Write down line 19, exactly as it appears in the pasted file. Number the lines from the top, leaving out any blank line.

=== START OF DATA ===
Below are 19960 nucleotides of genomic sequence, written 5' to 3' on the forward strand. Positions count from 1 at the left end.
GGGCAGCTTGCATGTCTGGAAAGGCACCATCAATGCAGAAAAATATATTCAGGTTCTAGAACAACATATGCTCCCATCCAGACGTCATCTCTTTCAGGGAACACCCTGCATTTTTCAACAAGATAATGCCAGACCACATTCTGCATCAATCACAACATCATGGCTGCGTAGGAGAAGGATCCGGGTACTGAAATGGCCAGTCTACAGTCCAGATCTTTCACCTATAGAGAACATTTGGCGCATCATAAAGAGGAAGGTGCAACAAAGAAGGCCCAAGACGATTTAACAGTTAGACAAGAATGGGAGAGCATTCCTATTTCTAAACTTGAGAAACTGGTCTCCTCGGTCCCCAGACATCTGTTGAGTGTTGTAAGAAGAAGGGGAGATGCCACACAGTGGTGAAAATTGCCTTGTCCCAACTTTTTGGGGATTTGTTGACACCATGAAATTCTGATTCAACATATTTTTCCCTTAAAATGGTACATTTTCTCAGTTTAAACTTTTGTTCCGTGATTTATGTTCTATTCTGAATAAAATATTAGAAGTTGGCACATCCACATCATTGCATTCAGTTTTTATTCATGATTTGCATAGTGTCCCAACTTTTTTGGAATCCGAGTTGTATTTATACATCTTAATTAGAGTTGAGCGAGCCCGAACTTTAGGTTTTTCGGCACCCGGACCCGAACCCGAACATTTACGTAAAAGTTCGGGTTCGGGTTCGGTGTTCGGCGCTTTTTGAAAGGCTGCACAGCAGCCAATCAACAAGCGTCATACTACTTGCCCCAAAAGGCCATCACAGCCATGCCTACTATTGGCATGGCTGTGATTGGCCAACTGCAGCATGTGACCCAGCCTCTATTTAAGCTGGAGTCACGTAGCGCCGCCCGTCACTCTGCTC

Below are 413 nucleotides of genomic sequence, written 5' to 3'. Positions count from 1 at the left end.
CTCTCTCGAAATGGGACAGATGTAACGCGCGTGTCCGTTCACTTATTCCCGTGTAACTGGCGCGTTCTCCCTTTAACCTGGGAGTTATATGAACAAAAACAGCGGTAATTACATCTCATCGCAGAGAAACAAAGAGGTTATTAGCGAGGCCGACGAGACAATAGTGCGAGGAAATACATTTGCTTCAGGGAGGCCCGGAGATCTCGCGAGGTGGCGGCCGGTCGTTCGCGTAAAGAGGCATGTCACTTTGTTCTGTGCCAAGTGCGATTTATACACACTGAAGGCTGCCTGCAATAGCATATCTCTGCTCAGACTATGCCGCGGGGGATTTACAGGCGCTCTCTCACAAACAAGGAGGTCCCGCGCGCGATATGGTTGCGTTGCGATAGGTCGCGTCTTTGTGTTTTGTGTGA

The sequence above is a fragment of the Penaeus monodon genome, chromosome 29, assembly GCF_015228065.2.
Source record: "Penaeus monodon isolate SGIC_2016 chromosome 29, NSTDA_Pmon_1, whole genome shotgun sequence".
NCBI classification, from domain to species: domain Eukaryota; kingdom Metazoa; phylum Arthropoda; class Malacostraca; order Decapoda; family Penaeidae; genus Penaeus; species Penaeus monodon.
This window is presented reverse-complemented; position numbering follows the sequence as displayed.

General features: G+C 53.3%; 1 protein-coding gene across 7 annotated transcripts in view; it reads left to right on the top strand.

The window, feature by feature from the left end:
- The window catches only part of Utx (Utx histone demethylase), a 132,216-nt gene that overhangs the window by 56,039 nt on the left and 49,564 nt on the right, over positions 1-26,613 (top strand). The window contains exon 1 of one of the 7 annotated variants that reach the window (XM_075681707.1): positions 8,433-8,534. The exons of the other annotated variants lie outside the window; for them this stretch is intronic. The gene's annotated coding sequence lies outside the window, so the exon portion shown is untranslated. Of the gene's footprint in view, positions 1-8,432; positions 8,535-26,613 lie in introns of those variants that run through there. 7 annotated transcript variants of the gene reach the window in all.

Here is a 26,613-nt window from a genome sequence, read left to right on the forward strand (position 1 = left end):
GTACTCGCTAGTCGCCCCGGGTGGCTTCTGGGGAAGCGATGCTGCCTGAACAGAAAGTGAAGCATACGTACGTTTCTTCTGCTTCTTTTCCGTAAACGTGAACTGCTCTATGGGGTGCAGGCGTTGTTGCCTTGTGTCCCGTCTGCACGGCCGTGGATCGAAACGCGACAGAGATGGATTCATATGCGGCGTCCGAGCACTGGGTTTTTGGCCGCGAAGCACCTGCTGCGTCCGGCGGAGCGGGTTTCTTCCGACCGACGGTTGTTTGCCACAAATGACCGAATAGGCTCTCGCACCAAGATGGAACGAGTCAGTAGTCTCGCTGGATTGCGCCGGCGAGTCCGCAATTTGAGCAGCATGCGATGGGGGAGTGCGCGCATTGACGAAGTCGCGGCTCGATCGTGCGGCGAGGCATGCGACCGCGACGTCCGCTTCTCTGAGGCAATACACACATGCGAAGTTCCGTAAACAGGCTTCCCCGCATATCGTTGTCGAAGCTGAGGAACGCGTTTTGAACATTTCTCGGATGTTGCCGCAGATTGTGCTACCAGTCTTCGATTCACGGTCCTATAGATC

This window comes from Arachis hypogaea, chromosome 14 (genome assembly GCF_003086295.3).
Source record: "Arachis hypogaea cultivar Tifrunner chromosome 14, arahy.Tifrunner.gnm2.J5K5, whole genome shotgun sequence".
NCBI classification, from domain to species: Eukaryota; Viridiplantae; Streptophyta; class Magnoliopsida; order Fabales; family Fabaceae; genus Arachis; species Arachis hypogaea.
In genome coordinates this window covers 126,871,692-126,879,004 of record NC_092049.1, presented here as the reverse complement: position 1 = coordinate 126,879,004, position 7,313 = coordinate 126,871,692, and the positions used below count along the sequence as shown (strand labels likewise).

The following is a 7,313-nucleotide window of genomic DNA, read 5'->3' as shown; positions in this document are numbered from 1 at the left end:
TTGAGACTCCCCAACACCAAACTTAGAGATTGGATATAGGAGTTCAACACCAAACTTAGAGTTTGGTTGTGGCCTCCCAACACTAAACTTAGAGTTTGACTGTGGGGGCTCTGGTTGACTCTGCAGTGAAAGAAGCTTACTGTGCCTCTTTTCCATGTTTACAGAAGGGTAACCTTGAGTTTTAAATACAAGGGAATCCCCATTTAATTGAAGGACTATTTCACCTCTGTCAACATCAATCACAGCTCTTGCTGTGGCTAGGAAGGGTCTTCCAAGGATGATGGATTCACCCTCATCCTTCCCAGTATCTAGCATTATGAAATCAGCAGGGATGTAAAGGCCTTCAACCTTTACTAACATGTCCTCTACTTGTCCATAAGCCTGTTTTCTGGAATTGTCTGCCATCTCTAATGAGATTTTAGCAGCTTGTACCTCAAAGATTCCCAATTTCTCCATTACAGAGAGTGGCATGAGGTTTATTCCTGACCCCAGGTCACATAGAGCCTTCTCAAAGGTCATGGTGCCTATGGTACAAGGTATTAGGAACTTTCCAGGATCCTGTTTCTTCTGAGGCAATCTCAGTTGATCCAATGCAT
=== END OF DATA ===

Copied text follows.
TTGAGACTCCCCAACACCAAACTTAGAGATTGGATATAGGAGTTCAACACCAAACTTAGAGTTTGGTTGTGGCCTCCCAACACTAAACTTAGAGTTTGACTGTGGGGGCTCTGGTTGACTCTGCAGTGAAAGAAGCTTACTGTGCCTCTTTTCCATGTTTACAGAAGGGTAACCTTGAGTTTTAAATACAAGGGAATCCCCATTTAATTGAAGGACTATTTCACCTCTGTCAACATCAATCACAGCTCTTGCTGTGGCTAGGAAGGGTCTTCCAAGGATGATGGATTCACCCTCATCCTTCCCAGTATCTAGCATTATGAAATCAGCAGGGATGTAAAGGCCTTCAACCTTTACTAACATGTCCTCTACTTGTCCATAAGCCTGTTTTCTGGAATTGTCTGCCATCTCTAATGAGATTTTAGCAGCTTGTACCTCAAAGATTCCCAATTTCTCCATTACAGAGAGTGGCATGAGGTTTATTCCTGACCCCAGGTCACATAGAGCCTTCTCAAAGGTCATGGTGCCTATGGTACAAGGTATTAGGAACTTTCCAGGATCCTGTTTCTTCTGAGGCAATCTCAGTTGATCCAATGCAT